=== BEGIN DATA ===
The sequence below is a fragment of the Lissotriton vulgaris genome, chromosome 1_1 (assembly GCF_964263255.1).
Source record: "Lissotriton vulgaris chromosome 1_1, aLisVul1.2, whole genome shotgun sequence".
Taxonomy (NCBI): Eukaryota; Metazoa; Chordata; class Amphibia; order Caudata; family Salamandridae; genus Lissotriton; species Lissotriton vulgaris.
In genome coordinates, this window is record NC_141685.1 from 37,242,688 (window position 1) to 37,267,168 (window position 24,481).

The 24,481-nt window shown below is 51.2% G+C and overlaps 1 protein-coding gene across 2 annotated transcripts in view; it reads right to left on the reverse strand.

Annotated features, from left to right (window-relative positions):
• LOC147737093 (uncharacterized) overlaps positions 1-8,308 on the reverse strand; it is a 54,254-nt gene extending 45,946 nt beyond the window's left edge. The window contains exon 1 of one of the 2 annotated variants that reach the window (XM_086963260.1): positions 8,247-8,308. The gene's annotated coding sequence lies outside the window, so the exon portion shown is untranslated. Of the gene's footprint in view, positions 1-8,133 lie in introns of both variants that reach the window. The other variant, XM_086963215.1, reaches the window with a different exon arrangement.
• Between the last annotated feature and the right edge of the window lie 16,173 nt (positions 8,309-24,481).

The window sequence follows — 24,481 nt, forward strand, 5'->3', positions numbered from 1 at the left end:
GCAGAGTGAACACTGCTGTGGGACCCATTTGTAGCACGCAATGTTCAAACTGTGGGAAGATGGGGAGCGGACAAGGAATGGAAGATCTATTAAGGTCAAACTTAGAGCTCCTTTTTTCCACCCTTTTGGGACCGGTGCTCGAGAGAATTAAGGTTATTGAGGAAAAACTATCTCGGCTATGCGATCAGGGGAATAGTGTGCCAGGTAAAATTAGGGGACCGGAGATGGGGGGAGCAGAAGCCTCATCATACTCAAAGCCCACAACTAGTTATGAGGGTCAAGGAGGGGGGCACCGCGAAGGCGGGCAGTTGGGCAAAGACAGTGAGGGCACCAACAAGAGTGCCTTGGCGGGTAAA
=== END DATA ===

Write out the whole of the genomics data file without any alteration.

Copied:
The sequence below is a fragment of the Lissotriton vulgaris genome, chromosome 1_1 (assembly GCF_964263255.1).
Source record: "Lissotriton vulgaris chromosome 1_1, aLisVul1.2, whole genome shotgun sequence".
Taxonomy (NCBI): Eukaryota; Metazoa; Chordata; class Amphibia; order Caudata; family Salamandridae; genus Lissotriton; species Lissotriton vulgaris.
In genome coordinates, this window is record NC_141685.1 from 37,242,688 (window position 1) to 37,267,168 (window position 24,481).

The 24,481-nt window shown below is 51.2% G+C and overlaps 1 protein-coding gene across 2 annotated transcripts in view; it reads right to left on the reverse strand.

Annotated features, from left to right (window-relative positions):
• LOC147737093 (uncharacterized) overlaps positions 1-8,308 on the reverse strand; it is a 54,254-nt gene extending 45,946 nt beyond the window's left edge. The window contains exon 1 of one of the 2 annotated variants that reach the window (XM_086963260.1): positions 8,247-8,308. The gene's annotated coding sequence lies outside the window, so the exon portion shown is untranslated. Of the gene's footprint in view, positions 1-8,133 lie in introns of both variants that reach the window. The other variant, XM_086963215.1, reaches the window with a different exon arrangement.
• Between the last annotated feature and the right edge of the window lie 16,173 nt (positions 8,309-24,481).

The window sequence follows — 24,481 nt, forward strand, 5'->3', positions numbered from 1 at the left end:
GCAGAGTGAACACTGCTGTGGGACCCATTTGTAGCACGCAATGTTCAAACTGTGGGAAGATGGGGAGCGGACAAGGAATGGAAGATCTATTAAGGTCAAACTTAGAGCTCCTTTTTTCCACCCTTTTGGGACCGGTGCTCGAGAGAATTAAGGTTATTGAGGAAAAACTATCTCGGCTATGCGATCAGGGGAATAGTGTGCCAGGTAAAATTAGGGGACCGGAGATGGGGGGAGCAGAAGCCTCATCATACTCAAAGCCCACAACTAGTTATGAGGGTCAAGGAGGGGGGCACCGCGAAGGCGGGCAGTTGGGCAAAGACAGTGAGGGCACCAACAAGAGTGCCTTGGCGGGTAAA